Declarative sentences and word order in French

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What is a declarative sentence?

A declarative sentence (une phrase affirmative simple) makes a statement, gives an opinion, shares a thought, declares a fact etc. Declarative sentences usually have the following word order: subject – verb – object. In French, as in English, the subject has to come at the beginning of the sentence.

Read on for a summary of everything you need to know about word order in French declarative sentences. Once you’re done, why not put your newfound knowledge to the test in the free exercises?


Le chien attrape la balle.

In French, just like in English, it is impossible to change the position of the subject (the dog) and the object (the ball) without completely changing the meaning of the sentence.

If we switch the positions, we understand something completely different:
La balle attrape le chien.

Word order in French sentences

Normal word order is: subject – verb – object. If one clause has both a direct object and an indirect object, the direct object usually comes before the indirect object.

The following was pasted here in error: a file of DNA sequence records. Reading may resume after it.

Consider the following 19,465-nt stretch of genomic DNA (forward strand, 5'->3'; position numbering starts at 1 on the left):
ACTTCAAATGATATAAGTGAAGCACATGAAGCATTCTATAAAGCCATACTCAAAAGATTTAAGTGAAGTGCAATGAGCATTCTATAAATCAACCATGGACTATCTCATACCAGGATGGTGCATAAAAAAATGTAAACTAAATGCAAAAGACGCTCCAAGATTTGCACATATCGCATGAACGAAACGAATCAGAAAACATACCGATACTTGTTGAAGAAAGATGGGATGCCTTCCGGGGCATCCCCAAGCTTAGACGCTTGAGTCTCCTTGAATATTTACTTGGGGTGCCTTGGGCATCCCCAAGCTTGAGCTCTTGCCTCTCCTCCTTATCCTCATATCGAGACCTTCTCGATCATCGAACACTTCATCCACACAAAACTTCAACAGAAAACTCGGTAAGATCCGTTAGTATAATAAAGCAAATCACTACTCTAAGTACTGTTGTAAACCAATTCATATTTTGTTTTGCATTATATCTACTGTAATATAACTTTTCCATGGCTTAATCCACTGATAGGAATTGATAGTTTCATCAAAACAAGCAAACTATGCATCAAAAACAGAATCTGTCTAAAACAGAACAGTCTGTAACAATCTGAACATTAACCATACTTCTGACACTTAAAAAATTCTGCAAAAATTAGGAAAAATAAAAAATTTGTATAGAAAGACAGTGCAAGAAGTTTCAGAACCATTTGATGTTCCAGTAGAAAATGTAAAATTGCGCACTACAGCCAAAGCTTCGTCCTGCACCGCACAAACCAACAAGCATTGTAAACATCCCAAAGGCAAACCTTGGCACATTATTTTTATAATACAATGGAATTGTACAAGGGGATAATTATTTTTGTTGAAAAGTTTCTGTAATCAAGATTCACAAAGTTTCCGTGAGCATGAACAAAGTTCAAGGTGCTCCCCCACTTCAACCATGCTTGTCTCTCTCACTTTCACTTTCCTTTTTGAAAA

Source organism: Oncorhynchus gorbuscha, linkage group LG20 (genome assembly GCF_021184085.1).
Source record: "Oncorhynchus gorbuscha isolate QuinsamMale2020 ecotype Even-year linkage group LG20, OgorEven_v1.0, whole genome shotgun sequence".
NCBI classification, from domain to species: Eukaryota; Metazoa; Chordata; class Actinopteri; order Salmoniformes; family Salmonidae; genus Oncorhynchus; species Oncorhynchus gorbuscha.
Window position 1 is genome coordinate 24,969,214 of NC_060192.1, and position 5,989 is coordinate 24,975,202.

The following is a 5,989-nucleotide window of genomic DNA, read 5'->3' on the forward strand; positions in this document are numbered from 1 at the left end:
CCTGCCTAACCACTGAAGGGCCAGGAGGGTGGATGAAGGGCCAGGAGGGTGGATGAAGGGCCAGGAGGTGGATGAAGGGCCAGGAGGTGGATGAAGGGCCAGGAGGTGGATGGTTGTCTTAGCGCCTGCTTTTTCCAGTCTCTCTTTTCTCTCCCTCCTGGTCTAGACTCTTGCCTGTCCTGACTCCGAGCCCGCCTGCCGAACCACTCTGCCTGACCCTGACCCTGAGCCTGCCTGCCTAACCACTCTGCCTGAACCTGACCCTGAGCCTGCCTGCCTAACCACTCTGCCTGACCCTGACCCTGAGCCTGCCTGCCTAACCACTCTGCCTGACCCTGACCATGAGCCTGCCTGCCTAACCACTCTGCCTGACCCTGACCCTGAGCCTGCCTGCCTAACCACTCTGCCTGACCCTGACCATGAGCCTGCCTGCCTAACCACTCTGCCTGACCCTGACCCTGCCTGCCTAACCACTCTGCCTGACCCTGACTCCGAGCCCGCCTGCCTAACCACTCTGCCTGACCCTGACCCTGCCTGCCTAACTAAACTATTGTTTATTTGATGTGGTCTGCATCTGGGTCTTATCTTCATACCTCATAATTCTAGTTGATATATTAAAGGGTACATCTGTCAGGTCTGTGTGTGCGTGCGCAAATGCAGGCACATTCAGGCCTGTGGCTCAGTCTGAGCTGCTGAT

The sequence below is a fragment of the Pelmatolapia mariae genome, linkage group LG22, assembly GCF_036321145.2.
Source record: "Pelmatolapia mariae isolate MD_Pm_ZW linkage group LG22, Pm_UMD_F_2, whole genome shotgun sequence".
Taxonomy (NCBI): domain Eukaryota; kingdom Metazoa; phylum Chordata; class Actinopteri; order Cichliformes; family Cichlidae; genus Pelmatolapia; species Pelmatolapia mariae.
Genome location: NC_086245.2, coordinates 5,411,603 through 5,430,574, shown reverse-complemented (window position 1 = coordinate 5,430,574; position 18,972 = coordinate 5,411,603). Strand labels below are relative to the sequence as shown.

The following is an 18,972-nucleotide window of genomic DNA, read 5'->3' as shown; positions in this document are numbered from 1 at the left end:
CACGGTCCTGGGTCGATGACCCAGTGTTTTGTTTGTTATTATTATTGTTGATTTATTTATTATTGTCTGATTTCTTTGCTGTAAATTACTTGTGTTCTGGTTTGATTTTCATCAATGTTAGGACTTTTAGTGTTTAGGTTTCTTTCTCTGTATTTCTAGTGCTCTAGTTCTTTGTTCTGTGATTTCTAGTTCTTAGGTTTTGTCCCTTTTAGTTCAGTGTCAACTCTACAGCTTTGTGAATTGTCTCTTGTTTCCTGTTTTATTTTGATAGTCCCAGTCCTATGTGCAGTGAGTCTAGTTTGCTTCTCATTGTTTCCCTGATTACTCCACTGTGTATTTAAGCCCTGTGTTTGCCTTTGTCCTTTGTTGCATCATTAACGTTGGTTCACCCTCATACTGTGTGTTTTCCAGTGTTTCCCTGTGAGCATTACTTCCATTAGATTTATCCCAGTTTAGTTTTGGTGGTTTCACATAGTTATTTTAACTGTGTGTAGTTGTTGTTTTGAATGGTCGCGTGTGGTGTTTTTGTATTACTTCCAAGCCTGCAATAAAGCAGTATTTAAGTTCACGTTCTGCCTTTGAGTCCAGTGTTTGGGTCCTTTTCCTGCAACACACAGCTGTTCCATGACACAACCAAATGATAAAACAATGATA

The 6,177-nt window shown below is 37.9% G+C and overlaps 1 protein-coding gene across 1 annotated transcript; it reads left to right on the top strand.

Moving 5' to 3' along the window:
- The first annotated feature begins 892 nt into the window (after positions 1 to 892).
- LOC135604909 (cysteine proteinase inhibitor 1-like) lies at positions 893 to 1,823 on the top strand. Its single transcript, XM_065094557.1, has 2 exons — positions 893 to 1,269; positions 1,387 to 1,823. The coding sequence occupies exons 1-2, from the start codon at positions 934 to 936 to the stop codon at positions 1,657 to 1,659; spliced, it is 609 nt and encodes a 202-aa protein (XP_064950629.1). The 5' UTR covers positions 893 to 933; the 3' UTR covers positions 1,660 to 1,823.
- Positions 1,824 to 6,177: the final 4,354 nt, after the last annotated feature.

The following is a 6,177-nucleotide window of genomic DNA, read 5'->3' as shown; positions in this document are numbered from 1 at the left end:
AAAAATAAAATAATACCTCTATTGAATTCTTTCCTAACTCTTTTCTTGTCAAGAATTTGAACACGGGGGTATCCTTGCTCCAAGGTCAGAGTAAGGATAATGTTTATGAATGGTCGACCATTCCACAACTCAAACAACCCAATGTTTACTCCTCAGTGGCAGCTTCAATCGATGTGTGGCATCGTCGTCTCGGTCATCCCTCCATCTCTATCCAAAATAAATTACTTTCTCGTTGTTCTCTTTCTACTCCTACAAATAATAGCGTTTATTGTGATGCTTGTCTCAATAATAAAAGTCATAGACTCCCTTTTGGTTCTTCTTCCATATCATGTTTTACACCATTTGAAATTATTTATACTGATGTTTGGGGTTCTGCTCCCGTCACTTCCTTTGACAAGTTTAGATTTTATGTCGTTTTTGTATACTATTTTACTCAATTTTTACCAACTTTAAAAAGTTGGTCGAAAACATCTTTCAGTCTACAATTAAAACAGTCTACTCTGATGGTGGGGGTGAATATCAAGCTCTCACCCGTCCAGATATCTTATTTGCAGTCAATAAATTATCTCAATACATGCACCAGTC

Subject Verb Direct Object Indirect Object
Sandrine a montré le chemin à ses amis.Sandrine showed her friends the way.

However, if the direct object has a relative clause attached to it, then the indirect object usually comes first.

Subject Verb Indirect Object Direct Object Relative Clause
Elle a montré à ses amis le chemin qui mène à sa maison.She showed her friends the road that leads to her house.

Direct/Indirect Objects

The object of a sentence is the recipient of the action expressed by the verb. There are two kinds of objects; direct and indirect.